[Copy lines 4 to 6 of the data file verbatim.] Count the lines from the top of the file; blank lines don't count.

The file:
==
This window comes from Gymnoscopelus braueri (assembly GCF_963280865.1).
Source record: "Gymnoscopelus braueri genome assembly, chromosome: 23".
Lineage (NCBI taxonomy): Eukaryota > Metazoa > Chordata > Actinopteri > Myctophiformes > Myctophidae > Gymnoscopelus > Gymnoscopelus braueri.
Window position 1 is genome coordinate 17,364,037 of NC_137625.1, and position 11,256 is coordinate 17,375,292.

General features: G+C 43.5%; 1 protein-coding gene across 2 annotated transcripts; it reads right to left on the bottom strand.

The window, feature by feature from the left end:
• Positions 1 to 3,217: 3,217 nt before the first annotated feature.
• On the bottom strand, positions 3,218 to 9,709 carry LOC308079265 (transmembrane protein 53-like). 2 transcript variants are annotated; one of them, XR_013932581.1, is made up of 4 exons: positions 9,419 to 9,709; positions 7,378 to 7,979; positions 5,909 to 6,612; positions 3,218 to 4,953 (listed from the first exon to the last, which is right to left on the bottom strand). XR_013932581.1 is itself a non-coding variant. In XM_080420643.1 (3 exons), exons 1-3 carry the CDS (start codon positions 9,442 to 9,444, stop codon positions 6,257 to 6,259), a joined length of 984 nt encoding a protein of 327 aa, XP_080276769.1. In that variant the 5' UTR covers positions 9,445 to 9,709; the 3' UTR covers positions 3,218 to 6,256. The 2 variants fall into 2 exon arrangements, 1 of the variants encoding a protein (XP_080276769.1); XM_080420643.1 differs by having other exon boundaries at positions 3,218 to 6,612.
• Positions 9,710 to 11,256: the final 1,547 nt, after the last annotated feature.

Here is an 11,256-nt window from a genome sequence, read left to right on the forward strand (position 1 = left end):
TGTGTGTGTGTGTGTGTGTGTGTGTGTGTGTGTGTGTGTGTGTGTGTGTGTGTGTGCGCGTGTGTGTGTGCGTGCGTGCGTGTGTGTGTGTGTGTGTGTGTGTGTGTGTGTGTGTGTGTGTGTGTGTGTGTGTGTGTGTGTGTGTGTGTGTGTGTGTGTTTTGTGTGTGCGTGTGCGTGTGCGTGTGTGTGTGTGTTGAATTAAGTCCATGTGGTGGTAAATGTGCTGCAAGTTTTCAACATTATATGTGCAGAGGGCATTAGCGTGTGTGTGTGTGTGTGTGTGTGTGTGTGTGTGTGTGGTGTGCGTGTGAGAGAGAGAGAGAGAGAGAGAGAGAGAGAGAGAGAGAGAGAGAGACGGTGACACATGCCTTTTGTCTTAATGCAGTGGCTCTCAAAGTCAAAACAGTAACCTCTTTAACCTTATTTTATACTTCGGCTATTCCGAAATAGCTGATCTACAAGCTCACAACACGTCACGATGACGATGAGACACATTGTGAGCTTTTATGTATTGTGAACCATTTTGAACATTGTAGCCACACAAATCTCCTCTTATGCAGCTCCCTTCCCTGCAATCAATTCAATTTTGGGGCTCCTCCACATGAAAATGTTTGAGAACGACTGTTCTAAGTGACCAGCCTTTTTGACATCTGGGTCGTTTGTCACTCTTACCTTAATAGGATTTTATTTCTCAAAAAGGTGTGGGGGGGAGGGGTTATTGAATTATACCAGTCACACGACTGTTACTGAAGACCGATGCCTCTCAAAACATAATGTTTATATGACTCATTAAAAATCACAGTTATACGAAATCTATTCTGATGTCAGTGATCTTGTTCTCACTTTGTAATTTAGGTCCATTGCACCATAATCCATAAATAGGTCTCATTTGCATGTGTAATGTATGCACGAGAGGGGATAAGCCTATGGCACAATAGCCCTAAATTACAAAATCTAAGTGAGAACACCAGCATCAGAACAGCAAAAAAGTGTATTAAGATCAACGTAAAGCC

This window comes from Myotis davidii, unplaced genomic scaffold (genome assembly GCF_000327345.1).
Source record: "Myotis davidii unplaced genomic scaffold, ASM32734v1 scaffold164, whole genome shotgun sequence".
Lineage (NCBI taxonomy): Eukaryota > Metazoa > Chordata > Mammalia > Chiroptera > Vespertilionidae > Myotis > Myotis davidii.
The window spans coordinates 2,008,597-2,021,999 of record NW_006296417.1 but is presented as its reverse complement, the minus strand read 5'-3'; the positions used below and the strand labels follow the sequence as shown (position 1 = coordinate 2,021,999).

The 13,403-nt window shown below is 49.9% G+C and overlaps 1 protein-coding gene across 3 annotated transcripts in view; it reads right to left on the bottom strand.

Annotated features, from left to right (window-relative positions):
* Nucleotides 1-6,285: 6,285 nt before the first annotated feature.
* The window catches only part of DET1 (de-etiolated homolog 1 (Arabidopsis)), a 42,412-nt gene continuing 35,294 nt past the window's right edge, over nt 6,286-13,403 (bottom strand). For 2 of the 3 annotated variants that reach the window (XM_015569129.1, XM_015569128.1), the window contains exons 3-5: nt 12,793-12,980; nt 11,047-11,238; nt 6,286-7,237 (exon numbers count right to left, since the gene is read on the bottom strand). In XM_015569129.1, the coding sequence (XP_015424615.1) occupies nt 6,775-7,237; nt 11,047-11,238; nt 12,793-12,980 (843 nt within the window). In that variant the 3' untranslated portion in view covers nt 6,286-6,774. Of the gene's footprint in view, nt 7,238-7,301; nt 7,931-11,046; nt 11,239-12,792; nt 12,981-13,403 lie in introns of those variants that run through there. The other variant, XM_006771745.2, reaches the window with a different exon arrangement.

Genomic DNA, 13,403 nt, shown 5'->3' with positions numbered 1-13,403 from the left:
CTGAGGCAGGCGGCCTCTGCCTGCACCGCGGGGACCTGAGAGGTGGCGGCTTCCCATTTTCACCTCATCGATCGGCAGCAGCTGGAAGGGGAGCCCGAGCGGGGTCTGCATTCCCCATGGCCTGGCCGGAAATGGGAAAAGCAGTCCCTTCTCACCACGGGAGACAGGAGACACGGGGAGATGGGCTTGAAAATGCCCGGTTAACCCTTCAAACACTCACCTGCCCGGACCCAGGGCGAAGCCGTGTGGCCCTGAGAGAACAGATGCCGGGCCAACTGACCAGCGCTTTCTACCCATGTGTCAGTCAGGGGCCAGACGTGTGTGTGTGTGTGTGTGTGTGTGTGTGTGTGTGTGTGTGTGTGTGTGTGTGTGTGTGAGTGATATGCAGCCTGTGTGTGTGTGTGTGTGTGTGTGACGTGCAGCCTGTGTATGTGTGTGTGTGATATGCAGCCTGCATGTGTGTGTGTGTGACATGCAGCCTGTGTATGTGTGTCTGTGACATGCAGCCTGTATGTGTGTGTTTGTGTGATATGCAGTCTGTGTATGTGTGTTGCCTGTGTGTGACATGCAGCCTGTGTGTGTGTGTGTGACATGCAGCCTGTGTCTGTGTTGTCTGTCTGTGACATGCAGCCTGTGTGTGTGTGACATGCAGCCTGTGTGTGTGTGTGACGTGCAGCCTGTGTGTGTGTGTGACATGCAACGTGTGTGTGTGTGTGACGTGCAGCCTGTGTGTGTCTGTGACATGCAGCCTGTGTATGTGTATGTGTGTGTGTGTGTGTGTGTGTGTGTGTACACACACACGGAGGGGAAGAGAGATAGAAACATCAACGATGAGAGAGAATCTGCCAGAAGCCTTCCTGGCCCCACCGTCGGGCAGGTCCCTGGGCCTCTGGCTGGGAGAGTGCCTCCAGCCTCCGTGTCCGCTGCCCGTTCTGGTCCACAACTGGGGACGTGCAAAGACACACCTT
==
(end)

Window position 1 is genome coordinate 17,364,037 of NC_137625.1, and position 11,256 is coordinate 17,375,292.

General features: G+C 43.5%; 1 protein-coding gene across 2 annotated transcripts; it reads right to left on the bottom strand.

The window, feature by feature from the left end: